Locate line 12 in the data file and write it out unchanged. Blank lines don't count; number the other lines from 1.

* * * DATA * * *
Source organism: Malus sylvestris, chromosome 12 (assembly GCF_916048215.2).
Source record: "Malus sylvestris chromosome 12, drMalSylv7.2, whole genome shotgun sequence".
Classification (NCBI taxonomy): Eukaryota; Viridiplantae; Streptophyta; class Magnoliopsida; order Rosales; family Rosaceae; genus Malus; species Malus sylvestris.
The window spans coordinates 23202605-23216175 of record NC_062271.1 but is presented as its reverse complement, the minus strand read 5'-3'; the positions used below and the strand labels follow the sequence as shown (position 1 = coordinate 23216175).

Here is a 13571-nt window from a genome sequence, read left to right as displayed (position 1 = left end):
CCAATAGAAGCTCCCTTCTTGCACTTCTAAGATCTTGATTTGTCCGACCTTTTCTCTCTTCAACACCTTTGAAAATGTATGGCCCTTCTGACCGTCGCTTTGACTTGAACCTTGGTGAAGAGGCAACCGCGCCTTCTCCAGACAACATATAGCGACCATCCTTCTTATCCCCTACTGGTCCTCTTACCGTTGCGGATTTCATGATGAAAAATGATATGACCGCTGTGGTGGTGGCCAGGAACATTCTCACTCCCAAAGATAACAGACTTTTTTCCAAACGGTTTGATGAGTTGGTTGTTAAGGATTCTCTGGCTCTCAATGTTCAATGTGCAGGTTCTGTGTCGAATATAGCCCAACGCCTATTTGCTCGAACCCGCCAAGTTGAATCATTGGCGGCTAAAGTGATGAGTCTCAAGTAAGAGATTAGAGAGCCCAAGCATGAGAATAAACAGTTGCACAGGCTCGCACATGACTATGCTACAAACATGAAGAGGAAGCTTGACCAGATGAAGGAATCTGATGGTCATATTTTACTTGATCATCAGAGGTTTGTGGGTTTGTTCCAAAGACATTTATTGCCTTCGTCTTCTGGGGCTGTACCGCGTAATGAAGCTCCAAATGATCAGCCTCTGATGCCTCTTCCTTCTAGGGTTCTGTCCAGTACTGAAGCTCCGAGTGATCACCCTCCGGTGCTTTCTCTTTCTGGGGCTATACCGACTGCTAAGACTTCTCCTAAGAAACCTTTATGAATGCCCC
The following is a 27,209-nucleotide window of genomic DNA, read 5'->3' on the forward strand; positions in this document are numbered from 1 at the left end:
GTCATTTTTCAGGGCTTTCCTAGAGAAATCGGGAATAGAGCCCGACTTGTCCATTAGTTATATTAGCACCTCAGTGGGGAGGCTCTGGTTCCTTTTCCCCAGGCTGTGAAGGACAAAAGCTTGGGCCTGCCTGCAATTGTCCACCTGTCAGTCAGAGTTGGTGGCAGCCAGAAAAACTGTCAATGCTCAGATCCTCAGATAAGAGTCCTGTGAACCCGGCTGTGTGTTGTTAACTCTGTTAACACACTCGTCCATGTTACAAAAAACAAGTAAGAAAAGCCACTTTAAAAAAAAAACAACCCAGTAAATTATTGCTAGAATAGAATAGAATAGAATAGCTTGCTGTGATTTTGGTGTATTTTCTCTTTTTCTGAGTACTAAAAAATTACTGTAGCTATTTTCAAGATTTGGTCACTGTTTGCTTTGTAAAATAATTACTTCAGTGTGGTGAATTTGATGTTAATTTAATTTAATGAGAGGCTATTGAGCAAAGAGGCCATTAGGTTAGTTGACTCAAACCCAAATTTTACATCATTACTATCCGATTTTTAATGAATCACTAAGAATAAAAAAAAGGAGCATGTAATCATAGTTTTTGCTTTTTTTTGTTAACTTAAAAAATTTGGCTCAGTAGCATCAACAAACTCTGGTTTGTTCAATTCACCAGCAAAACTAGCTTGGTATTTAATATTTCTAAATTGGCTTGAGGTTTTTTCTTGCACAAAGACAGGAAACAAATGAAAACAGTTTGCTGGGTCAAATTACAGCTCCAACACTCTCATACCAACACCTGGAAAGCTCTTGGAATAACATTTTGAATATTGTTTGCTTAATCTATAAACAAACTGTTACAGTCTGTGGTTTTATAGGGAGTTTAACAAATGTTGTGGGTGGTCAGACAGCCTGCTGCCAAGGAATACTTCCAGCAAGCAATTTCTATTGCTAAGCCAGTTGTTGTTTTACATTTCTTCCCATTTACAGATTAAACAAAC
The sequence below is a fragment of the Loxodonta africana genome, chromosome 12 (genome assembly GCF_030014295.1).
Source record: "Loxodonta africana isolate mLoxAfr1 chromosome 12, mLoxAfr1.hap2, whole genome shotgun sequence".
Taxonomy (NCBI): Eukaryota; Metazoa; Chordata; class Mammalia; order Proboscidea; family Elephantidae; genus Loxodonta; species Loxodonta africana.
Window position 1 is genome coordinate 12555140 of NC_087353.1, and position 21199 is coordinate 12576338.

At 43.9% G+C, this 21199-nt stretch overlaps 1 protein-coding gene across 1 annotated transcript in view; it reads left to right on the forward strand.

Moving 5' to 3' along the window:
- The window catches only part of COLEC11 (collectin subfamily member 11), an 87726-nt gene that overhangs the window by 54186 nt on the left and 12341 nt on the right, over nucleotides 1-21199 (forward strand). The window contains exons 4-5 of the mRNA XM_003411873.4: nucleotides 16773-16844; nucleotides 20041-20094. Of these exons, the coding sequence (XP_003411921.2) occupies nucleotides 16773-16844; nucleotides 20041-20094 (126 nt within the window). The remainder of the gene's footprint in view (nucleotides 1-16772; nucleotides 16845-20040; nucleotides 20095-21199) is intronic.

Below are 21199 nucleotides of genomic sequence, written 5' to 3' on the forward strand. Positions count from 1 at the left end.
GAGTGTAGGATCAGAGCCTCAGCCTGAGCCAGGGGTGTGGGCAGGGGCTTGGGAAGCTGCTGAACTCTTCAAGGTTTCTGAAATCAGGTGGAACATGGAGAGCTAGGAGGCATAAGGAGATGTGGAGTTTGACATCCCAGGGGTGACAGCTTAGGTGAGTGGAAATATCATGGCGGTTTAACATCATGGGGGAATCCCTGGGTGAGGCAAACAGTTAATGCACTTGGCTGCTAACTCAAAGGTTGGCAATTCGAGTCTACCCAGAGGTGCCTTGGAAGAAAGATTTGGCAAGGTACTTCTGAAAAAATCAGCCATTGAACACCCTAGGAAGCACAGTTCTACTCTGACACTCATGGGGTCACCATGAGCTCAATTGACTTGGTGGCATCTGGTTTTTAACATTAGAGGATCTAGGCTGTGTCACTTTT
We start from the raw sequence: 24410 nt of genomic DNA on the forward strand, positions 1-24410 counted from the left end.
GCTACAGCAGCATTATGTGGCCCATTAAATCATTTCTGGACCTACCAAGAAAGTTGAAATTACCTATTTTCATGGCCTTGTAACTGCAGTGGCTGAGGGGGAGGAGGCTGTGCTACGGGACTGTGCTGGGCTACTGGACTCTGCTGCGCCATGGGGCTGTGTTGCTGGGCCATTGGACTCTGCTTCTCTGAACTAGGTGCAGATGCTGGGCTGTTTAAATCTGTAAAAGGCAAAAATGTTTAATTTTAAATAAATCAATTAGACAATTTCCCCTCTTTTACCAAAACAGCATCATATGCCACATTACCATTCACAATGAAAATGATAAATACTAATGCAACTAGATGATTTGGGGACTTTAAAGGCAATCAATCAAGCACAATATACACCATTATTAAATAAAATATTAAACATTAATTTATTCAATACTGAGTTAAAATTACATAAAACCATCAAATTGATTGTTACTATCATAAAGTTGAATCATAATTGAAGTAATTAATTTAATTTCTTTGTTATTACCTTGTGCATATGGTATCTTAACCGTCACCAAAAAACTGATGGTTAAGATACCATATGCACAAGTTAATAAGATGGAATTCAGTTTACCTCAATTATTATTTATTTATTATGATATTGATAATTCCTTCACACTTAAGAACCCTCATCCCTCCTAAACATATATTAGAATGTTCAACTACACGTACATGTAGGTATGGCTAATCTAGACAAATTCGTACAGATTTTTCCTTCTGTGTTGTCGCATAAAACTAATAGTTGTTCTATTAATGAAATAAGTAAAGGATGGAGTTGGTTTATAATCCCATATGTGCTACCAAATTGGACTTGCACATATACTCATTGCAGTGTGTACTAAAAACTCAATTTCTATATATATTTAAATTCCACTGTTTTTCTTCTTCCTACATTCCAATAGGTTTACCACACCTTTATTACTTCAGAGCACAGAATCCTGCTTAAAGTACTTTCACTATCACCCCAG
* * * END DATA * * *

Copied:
Window position 1 is genome coordinate 12555140 of NC_087353.1, and position 21199 is coordinate 12576338.